CEW Outstanding Contribution Award

Honourees for 2019

  

Clockwise from top: Rosalie Allen-Jarvis, Dr. Christian Blaise, Dr. Peter Campbell


Rosalie Allen-Jarvis

Rosalie has been a pillar of CEW and an integral part of this community and we owe much of the success of CEW to Rosalie’s dedication and tireless commitment over the last 16 years. Her roles in CEW started back in 2003 when she was part of the Organising Committee for Charlottetown, PEI. Her role has changed and evolved over the years with her most significant contribution as President, Chair, Treasurer and Secretary (all at the same time) for the board of directors – don’t ever underestimate her dedication and multi-tasking abilities! CEW has undergone a number of changes and faced a number of challenges over the last few years, and as one of her nominators stated it was Rosalie’s dedication and organizational talent as President that CEW remains a successful Canadian Institution. It would be remiss to not mention her charismatic and engaging personality which is particularly evident in her ability to convince you to Chair a CEW; I think there are quite a few people who would agree it’s hard to say no to Rosalie! As some of you may be aware this is Rosalie’s last year on the Board of Directors, as she is stepping aside to focus on her new role in ECCC as Manager of Indigenous Engagement and Treaty Issues. Her diplomacy and wicked sense of humour will be missed at board meetings, it is no small task to keep a room full of scientists on point.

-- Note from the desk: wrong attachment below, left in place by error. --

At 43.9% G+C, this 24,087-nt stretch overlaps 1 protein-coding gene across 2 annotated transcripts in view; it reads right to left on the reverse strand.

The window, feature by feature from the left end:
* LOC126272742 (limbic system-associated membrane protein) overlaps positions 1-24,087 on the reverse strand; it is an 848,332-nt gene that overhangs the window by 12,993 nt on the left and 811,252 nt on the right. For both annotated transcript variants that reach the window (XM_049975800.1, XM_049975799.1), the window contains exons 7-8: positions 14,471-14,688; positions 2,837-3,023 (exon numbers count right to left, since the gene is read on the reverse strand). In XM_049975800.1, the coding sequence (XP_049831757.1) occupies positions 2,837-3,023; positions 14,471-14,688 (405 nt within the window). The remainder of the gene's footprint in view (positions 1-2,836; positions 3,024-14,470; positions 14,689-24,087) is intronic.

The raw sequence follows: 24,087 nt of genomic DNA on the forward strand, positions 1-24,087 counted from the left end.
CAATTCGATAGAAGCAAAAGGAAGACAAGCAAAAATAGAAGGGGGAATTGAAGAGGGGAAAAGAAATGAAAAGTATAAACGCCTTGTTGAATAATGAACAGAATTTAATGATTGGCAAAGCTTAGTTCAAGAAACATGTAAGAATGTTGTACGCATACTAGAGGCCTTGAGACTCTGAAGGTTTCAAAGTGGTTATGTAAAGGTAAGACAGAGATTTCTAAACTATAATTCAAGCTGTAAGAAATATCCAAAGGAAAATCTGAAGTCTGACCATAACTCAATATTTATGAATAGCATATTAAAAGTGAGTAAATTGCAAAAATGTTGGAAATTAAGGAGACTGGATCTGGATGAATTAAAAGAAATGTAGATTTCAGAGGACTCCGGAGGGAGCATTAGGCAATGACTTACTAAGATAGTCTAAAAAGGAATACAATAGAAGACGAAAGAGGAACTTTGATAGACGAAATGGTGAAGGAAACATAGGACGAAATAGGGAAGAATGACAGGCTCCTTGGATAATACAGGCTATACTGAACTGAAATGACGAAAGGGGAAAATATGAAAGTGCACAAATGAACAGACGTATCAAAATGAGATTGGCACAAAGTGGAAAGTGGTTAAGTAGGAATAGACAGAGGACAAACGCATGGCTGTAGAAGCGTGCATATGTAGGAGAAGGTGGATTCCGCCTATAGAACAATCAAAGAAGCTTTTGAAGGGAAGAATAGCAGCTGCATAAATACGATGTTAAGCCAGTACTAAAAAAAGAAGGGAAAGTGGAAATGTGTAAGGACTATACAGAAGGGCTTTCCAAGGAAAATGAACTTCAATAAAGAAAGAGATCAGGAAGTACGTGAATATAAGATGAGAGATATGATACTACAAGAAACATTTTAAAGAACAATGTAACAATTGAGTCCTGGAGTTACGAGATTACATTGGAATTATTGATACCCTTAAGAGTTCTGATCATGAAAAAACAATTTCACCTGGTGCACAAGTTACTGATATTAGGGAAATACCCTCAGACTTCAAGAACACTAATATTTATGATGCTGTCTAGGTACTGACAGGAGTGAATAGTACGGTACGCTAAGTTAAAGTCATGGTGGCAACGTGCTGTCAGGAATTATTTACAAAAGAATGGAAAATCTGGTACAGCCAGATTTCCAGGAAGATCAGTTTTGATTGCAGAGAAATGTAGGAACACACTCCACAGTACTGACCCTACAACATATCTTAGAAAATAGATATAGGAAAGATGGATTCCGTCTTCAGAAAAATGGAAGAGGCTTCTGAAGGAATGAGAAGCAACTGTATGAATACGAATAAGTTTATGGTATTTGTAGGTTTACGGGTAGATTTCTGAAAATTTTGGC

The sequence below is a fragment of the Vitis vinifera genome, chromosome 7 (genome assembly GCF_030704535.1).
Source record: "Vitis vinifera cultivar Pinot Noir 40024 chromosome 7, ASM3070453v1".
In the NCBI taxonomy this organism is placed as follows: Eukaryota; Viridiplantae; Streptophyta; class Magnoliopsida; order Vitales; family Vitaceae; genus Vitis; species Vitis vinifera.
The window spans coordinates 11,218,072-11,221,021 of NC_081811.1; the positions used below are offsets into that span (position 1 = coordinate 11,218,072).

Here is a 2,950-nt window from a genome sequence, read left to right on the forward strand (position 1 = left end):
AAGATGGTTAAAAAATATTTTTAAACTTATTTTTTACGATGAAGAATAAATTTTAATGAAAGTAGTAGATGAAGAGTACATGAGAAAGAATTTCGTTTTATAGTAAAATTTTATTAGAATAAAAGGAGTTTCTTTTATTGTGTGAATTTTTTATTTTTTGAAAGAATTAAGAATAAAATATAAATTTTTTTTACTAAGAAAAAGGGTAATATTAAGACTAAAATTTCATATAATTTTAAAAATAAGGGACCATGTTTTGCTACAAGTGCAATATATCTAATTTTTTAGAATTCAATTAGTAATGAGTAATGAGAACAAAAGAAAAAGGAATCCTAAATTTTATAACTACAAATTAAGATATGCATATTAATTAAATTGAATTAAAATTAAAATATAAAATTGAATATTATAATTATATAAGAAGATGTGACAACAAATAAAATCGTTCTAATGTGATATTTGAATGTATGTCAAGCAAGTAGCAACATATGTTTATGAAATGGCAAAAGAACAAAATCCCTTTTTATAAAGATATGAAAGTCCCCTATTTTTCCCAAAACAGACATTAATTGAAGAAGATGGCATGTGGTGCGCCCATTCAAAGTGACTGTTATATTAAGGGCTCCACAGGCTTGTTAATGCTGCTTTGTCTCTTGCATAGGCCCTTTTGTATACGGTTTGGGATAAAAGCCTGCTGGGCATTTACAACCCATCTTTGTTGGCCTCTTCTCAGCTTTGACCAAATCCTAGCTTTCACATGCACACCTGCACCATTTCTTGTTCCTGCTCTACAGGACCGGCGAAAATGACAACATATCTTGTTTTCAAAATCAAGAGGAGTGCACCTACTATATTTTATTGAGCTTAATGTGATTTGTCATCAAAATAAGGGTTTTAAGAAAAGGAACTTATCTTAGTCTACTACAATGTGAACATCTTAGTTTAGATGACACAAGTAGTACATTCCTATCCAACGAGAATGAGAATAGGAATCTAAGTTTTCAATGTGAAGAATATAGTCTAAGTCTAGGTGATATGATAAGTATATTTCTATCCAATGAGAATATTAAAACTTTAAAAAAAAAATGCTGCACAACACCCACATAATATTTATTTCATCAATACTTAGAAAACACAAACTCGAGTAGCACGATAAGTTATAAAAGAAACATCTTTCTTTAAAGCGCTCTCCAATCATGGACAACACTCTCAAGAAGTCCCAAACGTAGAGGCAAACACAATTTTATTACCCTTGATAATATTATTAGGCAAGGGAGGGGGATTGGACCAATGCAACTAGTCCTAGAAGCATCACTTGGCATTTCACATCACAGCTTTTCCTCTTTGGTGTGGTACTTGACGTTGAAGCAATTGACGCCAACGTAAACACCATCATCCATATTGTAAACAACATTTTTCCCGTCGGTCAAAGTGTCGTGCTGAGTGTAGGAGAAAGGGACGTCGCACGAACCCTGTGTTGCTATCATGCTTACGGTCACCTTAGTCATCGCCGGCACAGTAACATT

Dr. Christian Blaise

Dr Blaise has dedicated much of his research to developing micro-testing methods but that doesn’t mean his contribution to ecotoxicity is small!  His commitment to improving the science of toxicity testing has vastly improved the understanding of multi-trophic, sub-lethal and genotoxic effects in environmental assessments. As head of the Aquatic Toxicology Unit, River Ecosystems Research Section at Environment and Climate Change Canada and later Emeritus scientist, Christian worked tirelessly to develop and improve bioassays and biomarkers to assess a multitude of contaminants. He has co-edited three major books in the field of ecotoxicology, co-authored over 220 scientific articles and was a member of the editorial Board for several scientific journals. In addition his commitment to knowledge transfer both nationally and internationally has facilitated decision making for environmental management around the world.


Dr. Peter Campbell

Peter Campbell has had a long and very distinguished career and has been described as “one of the most renowned biogeochemists in the world”. It is particularly poignant that he receives this award in Quebec as he was one of the founding researchers at the Water Research Centre at INRS when it opened in 1970 and where he remains Professor Emeritus to this day. Dr Campbell has made a significant contribution to the understanding of the bioavailability, biogeochemistry and ecotoxicology of metals in aquatic organisms and their ambient environment. It is evident from the many graduate students (48) and post-doctoral fellows (24) that he has supervised that he is a much-respected mentor and role model for the next generation of scientists. Of particular note is his service to communities and Canadian First Nations where he has worked for many years to address the practical issues of environmental assessment, preventative measures and remediation. With over 200 peer-reviewed publications, chairing and organising many symposia and conferences (including 3 CEWs), an invited member of numerous national and international committees and meetings, Dr Campbell’s commitment to disseminating and promoting the science of ecotoxicology both nationally and internationally is outstanding.